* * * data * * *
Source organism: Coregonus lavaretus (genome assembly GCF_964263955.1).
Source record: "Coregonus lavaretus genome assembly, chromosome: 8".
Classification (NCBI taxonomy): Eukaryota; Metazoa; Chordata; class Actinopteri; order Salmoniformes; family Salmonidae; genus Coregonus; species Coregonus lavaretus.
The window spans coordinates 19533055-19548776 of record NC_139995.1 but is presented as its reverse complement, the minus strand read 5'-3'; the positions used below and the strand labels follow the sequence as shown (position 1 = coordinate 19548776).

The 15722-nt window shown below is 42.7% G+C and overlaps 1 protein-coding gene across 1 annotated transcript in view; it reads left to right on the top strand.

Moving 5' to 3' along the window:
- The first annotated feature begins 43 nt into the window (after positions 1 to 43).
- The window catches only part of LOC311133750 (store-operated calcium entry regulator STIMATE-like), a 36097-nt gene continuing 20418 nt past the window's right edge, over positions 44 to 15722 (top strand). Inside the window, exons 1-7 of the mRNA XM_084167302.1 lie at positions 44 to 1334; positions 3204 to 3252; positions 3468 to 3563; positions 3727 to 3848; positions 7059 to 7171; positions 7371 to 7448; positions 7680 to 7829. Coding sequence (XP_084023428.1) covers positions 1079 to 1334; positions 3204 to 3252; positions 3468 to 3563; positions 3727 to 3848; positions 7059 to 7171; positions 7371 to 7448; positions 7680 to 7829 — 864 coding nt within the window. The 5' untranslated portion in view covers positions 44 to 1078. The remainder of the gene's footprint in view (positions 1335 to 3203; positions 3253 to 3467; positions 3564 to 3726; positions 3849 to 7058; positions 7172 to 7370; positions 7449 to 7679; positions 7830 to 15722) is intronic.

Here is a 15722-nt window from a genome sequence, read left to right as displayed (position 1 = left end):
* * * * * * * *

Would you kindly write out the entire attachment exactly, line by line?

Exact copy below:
Source organism: Coregonus lavaretus (genome assembly GCF_964263955.1).
Source record: "Coregonus lavaretus genome assembly, chromosome: 8".
Classification (NCBI taxonomy): Eukaryota; Metazoa; Chordata; class Actinopteri; order Salmoniformes; family Salmonidae; genus Coregonus; species Coregonus lavaretus.
The window spans coordinates 19533055-19548776 of record NC_139995.1 but is presented as its reverse complement, the minus strand read 5'-3'; the positions used below and the strand labels follow the sequence as shown (position 1 = coordinate 19548776).

The 15722-nt window shown below is 42.7% G+C and overlaps 1 protein-coding gene across 1 annotated transcript in view; it reads left to right on the top strand.

Moving 5' to 3' along the window:
- The first annotated feature begins 43 nt into the window (after positions 1 to 43).
- The window catches only part of LOC311133750 (store-operated calcium entry regulator STIMATE-like), a 36097-nt gene continuing 20418 nt past the window's right edge, over positions 44 to 15722 (top strand). Inside the window, exons 1-7 of the mRNA XM_084167302.1 lie at positions 44 to 1334; positions 3204 to 3252; positions 3468 to 3563; positions 3727 to 3848; positions 7059 to 7171; positions 7371 to 7448; positions 7680 to 7829. Coding sequence (XP_084023428.1) covers positions 1079 to 1334; positions 3204 to 3252; positions 3468 to 3563; positions 3727 to 3848; positions 7059 to 7171; positions 7371 to 7448; positions 7680 to 7829 — 864 coding nt within the window. The 5' untranslated portion in view covers positions 44 to 1078. The remainder of the gene's footprint in view (positions 1335 to 3203; positions 3253 to 3467; positions 3564 to 3726; positions 3849 to 7058; positions 7172 to 7370; positions 7449 to 7679; positions 7830 to 15722) is intronic.

Here is a 15722-nt window from a genome sequence, read left to right as displayed (position 1 = left end):